## Building Textures from Waves: Debugging in Task-Specific Programming (Precalculus TSP Part 2 of 5)

*September 23, 2019 at 3:00 am* *
10 comments *

The second prototype I built for Task Specific Programming in Precalculus is about using wave functions for building textures. As I mentioned in my last blog post, my goal is to use computing to make precalculus less abstract and more relevant.* I want to provide a programming experience that can be used in five minutes which can be integrated into a precalculus class.* In this prototype, I explicitly designed for inquiry and debugging. What would debugging look like in task-specific programming when the goal is learning *precalculus* and not programming or computer science?

I’m going to describe this one bottom-up. Wave functions are a common topic in a precalculus class (like in this YouTube lecture). These are typically taught in the form:

A sin(B(x-C)) + D

**Or**

Amplitude sin(frequency(x-horizontalShift)+ verticalShift

I built a tool where the student specifies a wave function, then that wave is used to define a texture in terms of gray, red, green, or blue components.

This equation is plotted (lower right hand corner) where the X-axis controls the darkness. Each pixel is evaluated left-to-right, and it’s X-position is plugged into this formula. The Y value mapped to a gray scale. The plot should (if it all worked right, and it doesn’t really in this example) line up with the texture so that darkness and lightness maps to rise and fall in the darkness level of the texture.

Let’s set the “Challenge” section aside for just a few minutes.

We can map equations to other colors, and swap sine for cosine, and use the X or Y components of the pixel to determine the color. Like in the first prototype, each wave function appears on a separate card in a deck.

You can have an arbitrary number of these cards. When you get to the front page of the deck, you have a *program* of all the wave functions. These are then composed to create a more complex texture.

## What does debugging look like here?

With this prototype, I thought more about the student’s *process* than I did with the image filter tool. In my work with both precalculus and social studies teachers, I’m increasingly thinking about *inquiry*, and I see *debugging* as a form of *inquiry*. You have some output, and you’re trying to understand it — and by “understand,” I mean being able to explain how the parts constitute the whole. The impetus to inquire (i.e., to debug) is that the output you have is not the output you expect or want. So, if we want to support inquiry as debugging, we have to support starting from a goal — an example, a requirement, or a set of tests.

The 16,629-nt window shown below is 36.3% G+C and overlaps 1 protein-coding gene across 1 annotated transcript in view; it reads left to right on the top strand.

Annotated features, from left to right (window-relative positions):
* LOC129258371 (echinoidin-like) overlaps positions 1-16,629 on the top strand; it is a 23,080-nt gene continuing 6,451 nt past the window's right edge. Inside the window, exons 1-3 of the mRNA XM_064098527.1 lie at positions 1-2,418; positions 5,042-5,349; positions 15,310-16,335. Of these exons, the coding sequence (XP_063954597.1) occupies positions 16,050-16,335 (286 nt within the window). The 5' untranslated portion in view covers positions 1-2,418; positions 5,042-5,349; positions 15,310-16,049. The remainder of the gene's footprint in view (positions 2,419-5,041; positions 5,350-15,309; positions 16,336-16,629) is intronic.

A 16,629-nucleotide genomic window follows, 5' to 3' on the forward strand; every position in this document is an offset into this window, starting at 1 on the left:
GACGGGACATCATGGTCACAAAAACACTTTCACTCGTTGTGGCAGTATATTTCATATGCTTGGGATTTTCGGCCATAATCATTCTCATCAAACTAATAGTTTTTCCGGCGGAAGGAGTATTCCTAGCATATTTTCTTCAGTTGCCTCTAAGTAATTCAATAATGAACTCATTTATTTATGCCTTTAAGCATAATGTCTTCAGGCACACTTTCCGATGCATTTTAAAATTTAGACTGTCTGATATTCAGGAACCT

I’m inspired by Diana Franklin’s group’s work on La Playa, a Scratch-like programming environment for 4th-6th grade students (see paper here). In La Playa, the programming tool opens up onto a starter file. The student could ignore it and just do open-ended programming, but more likely, the starter file guides the student and serves as a scaffold.

I made a prominent *Challenge* texture on the front page (and the challenge image appears on every wave card afterward). Can you make this? If you need a Hint, press the Hint button for a suggestion about is needed to make this texture.

In general, my challenge textures don’t really work. I built a bunch of cool textures to use as hints, like below, but the composition of color waves is one of the more complicated parts here — I talk more about it in Part 5 of the series. But on the other hand, I showed some of these textures to researchers in culturally-relevant curricula who said that they reminded them of woven cloths from the cultures that they study. Could we use wave functions in a form of culturally-relevant curriculum that blends precalculus and computing?

Imagine that you have a texture that you generated on the first page, and now you want to understand how your existing waves contribute to this texture, e.g, to figure out which equations need to be changed. One tool is the *Pop* button on the front Texture Program page. This pops out the texture into a separate window.

Now, you can drag the texture over the individual wave textures to understand how the pieces compose into the whole.

Each wave has a checkbox, so that the wave can be removed from the texture (without deleting), then put back in.

The idea is that a student can apply basic debugging principles: Compare to the example, find how this statement/computational-unit impacts the final outcome (like a **print** statement), and remove the statement/unit (like with a comment) to see the effect on the final outcome.